The m560 is designed to overcome the main irritations of using Windows 8 on a non-touch device. Pressing the middle button behind the scroll wheel initiates a swipe in, so pressing the button then moving the mouse to the right will bring up the Charms bar. The same button and moving to the left will bring up the Apps bar. The button towards the front toggles between the new Windows 8 Start menu and the traditional view. The other button clears the current windows away and shows the desktop. When the Windows 8 Start menu is shown, the scroll wheel shifts the menu left and right. All of these actions make Windows 8 easier to use.

The m560 works well too with Windows 7 and Vista, though clearly the actions will be slightly different.

How does it feel? I really liked the Logitech m560. The white surface has a matte, almost egg-shell finish to it and I loved the way it fitted in my hand. The free-wheel mode for the scroll wheel was a revelation as I had never previously used a mouse with this feature and, boy, you can whizz through long documents. The additional buttons make Windows 8 a pleasure to use on a non-touch device so the m560 is highly recommended under these circumstances. Overall, if we did product ratings on GNC, I’d give it 5 stars.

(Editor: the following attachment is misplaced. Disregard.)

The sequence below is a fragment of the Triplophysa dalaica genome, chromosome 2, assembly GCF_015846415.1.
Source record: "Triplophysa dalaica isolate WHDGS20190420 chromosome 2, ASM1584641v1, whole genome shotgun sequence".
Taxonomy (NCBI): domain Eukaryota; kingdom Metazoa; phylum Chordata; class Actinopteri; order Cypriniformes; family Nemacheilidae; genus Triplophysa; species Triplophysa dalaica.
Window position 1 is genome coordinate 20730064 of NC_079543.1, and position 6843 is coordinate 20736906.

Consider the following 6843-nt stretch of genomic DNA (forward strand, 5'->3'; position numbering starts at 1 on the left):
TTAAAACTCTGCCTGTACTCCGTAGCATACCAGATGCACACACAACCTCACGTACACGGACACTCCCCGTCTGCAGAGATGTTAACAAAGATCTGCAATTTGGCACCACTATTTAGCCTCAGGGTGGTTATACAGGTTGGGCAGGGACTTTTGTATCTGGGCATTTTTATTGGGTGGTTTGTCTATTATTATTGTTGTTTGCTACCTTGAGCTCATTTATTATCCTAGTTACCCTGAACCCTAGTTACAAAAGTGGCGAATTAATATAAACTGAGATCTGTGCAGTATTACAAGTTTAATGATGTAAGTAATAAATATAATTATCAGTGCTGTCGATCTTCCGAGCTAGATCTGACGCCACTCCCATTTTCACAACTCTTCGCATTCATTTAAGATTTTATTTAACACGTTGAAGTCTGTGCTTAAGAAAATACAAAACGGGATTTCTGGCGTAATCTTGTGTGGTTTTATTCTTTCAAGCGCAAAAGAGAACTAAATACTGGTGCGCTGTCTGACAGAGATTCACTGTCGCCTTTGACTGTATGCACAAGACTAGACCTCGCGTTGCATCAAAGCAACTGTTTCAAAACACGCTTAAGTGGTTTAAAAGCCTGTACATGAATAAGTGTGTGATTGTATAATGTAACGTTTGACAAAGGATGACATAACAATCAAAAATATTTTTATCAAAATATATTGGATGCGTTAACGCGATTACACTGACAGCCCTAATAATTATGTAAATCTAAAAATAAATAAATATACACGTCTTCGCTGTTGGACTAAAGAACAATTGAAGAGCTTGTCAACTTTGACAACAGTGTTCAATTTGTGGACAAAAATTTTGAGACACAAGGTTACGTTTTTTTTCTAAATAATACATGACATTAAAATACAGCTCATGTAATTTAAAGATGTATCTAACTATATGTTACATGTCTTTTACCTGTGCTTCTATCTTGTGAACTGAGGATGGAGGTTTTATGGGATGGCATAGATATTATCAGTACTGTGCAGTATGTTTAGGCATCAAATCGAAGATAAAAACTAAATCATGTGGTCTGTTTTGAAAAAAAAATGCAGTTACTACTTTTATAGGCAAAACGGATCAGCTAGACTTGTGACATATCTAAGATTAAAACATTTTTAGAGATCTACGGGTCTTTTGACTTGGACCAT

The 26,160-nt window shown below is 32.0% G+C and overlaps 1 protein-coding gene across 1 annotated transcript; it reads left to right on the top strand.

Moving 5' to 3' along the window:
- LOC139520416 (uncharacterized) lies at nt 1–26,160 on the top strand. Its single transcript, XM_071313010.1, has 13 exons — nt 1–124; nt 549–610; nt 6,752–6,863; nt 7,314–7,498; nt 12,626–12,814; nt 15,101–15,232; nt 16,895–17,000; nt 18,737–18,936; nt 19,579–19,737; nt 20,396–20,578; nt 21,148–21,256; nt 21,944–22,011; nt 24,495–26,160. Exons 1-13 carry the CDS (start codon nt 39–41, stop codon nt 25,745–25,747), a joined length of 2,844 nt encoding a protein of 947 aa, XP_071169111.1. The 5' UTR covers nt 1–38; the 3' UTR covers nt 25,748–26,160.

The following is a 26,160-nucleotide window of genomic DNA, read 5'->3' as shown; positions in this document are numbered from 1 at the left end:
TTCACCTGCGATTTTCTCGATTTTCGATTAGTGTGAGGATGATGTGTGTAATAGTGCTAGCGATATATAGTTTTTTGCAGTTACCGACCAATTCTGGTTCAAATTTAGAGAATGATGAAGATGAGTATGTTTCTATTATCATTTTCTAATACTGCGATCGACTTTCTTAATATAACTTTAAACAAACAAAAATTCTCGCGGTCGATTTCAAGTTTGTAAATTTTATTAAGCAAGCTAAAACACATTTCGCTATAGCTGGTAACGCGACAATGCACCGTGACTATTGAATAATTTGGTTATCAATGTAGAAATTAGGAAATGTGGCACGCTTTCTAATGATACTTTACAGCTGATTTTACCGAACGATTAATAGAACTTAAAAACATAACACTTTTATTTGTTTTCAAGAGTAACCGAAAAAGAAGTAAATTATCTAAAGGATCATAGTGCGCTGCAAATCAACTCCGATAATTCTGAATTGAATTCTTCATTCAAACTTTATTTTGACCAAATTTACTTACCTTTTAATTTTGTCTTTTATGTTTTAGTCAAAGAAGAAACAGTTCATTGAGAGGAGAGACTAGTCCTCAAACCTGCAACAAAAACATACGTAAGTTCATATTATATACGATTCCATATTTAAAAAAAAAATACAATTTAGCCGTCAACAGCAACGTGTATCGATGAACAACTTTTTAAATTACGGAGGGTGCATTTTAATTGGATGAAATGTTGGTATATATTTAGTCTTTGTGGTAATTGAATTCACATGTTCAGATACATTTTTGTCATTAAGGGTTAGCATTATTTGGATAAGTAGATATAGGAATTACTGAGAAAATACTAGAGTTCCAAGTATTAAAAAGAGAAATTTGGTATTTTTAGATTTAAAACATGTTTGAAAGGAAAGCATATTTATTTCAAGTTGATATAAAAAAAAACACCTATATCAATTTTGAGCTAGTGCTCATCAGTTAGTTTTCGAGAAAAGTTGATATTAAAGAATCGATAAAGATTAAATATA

The Logitech m560 wireless mouse is available from all good retailers with a list price of GB £34.99 or US $39.99.

Thanks to Logitech for the loan of the review device.


Microsoft Bluetooth Notebook Mouse 5000 Review



Wireless mice are commonplace these days but many only work with their own brand wireless transceiver, which restricts their use to devices equipped with USB ports. Less common are Bluetooth-based mice which have the potential to work with any Bluetooth-equipped unit, including Android and iOS tablets, potentially making them much more useful. On review here is one such mouse, the Microsoft Bluetooth Notebook Mouse 5000. Snappy name, but let’s take a look.